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Re: [ddlm-group] options/text vs binary/end-of-line. .

On Friday, June 18, 2010 8:10 AM, Herbert J. Bernstein wrote:
>Now to deal with the real issues -- should CIF2 allow multiple
>optional representations? is CIF2 a binary file or a text file? and
>how do we treat end-of-line?

There seem to be several voices in support of CIF being a text standard as opposed to a binary one.  That is my preference, though I would couple it with a requirement on fully-compliant CIF processors to support UTF-8 as the default for both reading and writing, and an explicit disclaimer of any requirement to support other encodings.

>The code point for the end of line in a "normal" unix-style UTF-8 file is
>U+000A (LF or NL), but all of the following are also used as line
>terminators (see http://en.wikipedia.org/wiki/Newline):


>The proponents of a rigid binary CIF2 format for the actual files,
>as opposed the going back to CIF being a text file with mutliple
>system-dependent encodings need to consider whether they are going
>to restrict "valid" CIF2 to the world of unix, or shall we perhaps
>allow people working with text editors on MS windows machines and
>Macs to produce "valid" CIF2 files directly, bend a little and,
>instead of mandating the external representation of a CIF2 so
>rigidly, allow some reasonable range to text files that map
>cleanly to and from the sequences of unicode code points currently
>specified in the proposal?

The terminology section of the draft spec defines "newline" and "\n" to mean whatever the local end-of-line convention is.  In response to an earlier query of mine, the group, with limited comment, acknowledged that this would include cases where the convention is to end lines with U+2028 or U+2029, which the spec takes care to note do not otherwise need to be supported in that role.  In this sense, the current CIF2 draft incorporates a requirement for environment-dependent variant encodings!

Windows and Mac OS <= 9 environments are thus afforded equal status with Unix environments (including OS X).   Nevertheless, I much prefer XML's approach to this issue: a defined set of EOL sequences is supported, all of them normalized to U+000A upon read, as if by an initial pre-processing pass.  This eases the life of XML consumers, as they can rely on conformant XML processors to read XML prepared in any environment, and always to represent EOL to them in the same way.  For their part, processors are free to use any of the supported EOL conventions when writing XML, and even to mix them.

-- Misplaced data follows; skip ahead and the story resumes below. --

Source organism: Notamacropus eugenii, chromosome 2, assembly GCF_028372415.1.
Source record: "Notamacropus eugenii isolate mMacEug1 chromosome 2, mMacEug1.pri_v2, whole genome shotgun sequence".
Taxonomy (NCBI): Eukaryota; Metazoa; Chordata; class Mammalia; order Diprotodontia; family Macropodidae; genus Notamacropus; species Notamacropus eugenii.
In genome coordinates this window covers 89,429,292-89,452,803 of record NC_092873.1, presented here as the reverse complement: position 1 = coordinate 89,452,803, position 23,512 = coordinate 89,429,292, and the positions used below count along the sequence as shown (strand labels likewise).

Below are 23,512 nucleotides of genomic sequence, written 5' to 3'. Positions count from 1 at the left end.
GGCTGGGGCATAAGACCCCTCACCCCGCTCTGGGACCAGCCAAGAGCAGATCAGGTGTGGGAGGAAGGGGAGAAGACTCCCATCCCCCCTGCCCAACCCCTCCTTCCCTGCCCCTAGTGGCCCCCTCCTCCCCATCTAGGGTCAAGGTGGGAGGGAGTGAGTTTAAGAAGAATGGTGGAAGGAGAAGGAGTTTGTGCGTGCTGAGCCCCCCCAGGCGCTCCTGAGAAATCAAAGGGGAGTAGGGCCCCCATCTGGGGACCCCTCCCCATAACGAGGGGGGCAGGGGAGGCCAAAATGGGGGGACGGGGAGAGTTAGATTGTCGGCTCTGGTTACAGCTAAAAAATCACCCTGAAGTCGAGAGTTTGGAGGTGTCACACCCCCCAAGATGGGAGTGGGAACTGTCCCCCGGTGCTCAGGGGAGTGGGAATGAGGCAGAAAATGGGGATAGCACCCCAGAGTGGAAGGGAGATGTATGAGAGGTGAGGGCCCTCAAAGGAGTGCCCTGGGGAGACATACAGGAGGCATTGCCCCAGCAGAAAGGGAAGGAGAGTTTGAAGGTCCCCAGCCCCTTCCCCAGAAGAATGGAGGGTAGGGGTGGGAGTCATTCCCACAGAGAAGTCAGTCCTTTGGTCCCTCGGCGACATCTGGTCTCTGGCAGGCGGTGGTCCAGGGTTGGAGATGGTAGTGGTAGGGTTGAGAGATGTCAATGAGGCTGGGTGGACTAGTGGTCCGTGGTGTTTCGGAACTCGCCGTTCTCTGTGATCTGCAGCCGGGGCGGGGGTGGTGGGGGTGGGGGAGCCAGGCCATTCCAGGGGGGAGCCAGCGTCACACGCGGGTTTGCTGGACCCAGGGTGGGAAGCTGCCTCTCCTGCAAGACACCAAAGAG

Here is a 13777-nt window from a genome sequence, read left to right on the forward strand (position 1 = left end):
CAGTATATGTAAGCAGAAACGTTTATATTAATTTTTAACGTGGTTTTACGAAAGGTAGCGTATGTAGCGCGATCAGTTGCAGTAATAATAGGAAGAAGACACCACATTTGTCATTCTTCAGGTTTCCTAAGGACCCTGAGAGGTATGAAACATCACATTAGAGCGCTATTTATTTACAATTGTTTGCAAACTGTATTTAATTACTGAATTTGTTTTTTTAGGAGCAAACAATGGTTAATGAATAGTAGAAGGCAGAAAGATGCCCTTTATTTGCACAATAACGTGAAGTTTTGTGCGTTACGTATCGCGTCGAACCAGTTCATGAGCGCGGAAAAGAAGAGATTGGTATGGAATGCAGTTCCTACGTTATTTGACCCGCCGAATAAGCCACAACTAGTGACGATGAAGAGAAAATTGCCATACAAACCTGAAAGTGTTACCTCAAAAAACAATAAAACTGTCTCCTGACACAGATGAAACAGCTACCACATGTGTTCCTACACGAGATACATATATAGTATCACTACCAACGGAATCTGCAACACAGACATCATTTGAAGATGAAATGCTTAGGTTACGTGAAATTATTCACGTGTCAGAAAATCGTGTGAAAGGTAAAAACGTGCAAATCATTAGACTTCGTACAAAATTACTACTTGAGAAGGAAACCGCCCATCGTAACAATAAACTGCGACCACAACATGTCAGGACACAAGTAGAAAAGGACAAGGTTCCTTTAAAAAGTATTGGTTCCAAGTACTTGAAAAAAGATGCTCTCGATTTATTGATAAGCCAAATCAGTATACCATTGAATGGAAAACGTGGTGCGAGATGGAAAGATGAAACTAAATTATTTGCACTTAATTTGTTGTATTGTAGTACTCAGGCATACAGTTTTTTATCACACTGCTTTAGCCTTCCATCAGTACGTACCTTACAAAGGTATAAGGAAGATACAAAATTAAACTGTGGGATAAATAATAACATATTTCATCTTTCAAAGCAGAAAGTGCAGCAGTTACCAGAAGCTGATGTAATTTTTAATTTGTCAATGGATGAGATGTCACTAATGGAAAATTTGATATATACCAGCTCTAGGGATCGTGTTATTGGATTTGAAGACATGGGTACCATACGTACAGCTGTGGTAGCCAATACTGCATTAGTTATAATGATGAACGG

CIF 1.1 allowed CIF readers to support multiple EOL conventions, so there should be no objection to allowing CIF 2.0 processors to do the same.  I would be completely satisfied, however, to follow XML's lead by *requiring* CIF processors to provide such support.  The specific sequences that should be supported are negotiable, but should include at least <U+000A>, <U+000D>, and <U+000D U+000A>.  I had thought that one of the obstacles here was the perception that this would not be supportable in Fortran (though I have Fortran code that does it, I think in a standard-conformant way).  I am pleased if that is not a concern.

>To be specific, I propose that


>["]To ensure compatibility with older Fortran text processing software,
>lines in CIF2 files should be restricted to no more than 2048
>code points in length, not including the line temrinator itself.
>Not that the UTF-8 encoding of such a line may well be much longer."

I agree that in a text context, it makes more sense to restrict line length by number of code points / Unicode characters than by number of bytes.  Restricting by bytes still mostly works, though, because the number of encoded code points cannot exceed the number of bytes under any of the standard UTFs (or any other standard encoding that comes to mind).  I am perfectly content to recast the length restriction in terms of Unicode characters.

John C. Bollinger, Ph.D.
Department of Structural Biology
St. Jude Children's Research Hospital

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